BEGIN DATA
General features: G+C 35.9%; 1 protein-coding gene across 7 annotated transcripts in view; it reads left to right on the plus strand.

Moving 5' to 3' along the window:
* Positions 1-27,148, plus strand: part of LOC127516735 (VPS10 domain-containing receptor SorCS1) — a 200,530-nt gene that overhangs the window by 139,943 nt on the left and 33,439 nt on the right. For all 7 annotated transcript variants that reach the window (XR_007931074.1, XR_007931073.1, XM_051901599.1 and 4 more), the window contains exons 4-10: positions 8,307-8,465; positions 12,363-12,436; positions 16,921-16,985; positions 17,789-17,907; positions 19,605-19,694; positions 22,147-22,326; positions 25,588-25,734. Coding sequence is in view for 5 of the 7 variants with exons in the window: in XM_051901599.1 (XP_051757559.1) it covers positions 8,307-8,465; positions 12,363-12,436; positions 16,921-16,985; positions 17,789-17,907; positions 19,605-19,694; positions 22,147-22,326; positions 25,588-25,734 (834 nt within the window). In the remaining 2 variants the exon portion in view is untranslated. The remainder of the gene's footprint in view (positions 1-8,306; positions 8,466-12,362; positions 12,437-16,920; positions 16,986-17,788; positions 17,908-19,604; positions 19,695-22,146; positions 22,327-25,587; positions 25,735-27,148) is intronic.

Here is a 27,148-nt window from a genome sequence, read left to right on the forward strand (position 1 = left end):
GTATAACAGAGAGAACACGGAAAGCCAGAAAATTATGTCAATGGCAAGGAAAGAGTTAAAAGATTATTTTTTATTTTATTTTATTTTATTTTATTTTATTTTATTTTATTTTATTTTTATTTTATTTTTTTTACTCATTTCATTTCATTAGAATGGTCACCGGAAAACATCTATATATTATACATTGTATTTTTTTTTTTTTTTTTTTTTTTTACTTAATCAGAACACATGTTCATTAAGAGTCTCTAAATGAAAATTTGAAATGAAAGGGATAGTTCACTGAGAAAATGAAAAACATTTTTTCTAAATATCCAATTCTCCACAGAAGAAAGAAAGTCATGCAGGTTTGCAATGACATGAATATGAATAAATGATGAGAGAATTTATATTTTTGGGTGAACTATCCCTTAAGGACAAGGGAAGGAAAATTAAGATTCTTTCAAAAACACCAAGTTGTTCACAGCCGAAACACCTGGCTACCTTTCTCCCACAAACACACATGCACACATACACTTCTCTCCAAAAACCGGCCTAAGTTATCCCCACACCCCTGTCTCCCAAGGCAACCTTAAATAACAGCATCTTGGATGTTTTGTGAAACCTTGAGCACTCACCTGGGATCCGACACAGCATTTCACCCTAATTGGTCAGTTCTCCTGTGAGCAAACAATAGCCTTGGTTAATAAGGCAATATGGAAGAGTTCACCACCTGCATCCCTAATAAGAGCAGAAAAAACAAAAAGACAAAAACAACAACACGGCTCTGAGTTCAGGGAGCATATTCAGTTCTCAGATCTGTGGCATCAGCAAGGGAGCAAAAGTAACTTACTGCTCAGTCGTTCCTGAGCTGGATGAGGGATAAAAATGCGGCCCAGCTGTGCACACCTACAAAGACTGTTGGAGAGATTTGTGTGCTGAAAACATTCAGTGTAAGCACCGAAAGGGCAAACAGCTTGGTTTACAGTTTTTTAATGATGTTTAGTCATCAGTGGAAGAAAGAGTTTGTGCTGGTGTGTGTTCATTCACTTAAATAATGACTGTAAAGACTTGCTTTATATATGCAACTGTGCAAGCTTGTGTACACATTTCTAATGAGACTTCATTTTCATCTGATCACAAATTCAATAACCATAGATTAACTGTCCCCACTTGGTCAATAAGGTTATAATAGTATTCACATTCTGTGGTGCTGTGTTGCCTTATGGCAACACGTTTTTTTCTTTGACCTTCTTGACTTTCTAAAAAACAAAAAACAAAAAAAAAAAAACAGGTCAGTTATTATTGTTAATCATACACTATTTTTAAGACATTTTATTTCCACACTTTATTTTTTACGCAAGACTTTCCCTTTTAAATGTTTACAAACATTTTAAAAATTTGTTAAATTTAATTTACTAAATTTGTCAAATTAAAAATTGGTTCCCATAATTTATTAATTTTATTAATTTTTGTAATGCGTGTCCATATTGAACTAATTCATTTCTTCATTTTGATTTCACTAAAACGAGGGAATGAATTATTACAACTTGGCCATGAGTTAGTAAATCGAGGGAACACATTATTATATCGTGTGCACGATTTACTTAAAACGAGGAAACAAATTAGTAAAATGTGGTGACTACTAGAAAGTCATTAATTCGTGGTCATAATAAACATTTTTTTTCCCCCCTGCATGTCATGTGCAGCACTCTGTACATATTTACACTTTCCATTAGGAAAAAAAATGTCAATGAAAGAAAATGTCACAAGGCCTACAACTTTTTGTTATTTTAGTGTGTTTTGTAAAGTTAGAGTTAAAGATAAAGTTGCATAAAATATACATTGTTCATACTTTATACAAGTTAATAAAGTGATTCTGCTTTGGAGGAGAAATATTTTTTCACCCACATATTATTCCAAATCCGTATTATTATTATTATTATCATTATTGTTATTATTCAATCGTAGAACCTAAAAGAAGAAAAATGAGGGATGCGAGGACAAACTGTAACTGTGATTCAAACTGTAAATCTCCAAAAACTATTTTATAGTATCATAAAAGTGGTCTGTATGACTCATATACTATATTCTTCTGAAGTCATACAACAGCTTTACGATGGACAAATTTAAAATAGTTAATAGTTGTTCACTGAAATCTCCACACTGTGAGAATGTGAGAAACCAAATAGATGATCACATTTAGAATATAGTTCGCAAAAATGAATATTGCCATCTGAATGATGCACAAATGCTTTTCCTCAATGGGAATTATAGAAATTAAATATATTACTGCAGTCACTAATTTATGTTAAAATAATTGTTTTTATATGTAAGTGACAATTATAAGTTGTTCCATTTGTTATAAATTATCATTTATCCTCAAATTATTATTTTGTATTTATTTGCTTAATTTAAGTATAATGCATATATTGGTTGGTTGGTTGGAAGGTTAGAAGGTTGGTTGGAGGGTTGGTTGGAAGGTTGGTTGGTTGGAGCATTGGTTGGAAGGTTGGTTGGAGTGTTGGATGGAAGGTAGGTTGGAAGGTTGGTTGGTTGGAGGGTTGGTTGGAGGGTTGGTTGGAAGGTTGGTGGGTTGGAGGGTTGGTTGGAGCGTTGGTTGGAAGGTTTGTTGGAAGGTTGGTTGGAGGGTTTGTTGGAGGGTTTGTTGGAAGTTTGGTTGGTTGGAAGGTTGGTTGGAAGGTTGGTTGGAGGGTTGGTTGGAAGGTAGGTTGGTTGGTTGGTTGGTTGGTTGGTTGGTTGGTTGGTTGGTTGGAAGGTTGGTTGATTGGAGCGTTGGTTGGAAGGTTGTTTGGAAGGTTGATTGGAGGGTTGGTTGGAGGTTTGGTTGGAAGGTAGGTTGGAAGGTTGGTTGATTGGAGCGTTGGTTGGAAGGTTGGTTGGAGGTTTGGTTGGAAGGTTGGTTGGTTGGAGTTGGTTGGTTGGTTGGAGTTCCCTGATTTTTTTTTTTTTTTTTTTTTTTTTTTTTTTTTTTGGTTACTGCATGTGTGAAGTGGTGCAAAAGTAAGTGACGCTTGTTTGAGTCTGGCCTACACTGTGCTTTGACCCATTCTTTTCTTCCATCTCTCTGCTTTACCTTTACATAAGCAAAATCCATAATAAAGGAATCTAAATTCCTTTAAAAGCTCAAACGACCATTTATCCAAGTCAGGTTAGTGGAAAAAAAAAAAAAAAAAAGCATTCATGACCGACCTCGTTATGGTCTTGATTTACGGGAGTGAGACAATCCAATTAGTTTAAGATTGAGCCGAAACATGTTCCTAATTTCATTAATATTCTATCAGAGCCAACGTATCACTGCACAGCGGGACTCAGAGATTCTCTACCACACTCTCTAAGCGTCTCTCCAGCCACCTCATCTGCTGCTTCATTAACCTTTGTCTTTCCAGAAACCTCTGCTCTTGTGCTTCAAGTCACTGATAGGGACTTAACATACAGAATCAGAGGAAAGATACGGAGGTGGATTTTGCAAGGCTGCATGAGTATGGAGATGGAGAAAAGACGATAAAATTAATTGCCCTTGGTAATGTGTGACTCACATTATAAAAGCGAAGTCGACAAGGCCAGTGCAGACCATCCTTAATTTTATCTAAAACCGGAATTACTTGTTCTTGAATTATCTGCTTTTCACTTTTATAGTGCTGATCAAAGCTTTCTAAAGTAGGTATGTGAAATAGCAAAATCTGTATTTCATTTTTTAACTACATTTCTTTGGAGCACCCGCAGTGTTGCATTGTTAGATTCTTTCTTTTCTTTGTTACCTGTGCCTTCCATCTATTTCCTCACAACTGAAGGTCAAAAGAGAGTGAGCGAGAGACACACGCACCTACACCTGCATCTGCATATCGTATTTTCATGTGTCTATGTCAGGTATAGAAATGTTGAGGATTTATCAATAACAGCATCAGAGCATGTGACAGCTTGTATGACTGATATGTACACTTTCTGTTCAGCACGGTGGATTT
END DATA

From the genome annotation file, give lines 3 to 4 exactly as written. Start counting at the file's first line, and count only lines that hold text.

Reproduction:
* Positions 1-27,148, plus strand: part of LOC127516735 (VPS10 domain-containing receptor SorCS1) — a 200,530-nt gene that overhangs the window by 139,943 nt on the left and 33,439 nt on the right. For all 7 annotated transcript variants that reach the window (XR_007931074.1, XR_007931073.1, XM_051901599.1 and 4 more), the window contains exons 4-10: positions 8,307-8,465; positions 12,363-12,436; positions 16,921-16,985; positions 17,789-17,907; positions 19,605-19,694; positions 22,147-22,326; positions 25,588-25,734. Coding sequence is in view for 5 of the 7 variants with exons in the window: in XM_051901599.1 (XP_051757559.1) it covers positions 8,307-8,465; positions 12,363-12,436; positions 16,921-16,985; positions 17,789-17,907; positions 19,605-19,694; positions 22,147-22,326; positions 25,588-25,734 (834 nt within the window). In the remaining 2 variants the exon portion in view is untranslated. The remainder of the gene's footprint in view (positions 1-8,306; positions 8,466-12,362; positions 12,437-16,920; positions 16,986-17,788; positions 17,908-19,604; positions 19,695-22,146; positions 22,327-25,587; positions 25,735-27,148) is intronic.

Here is a 27,148-nt window from a genome sequence, read left to right on the forward strand (position 1 = left end):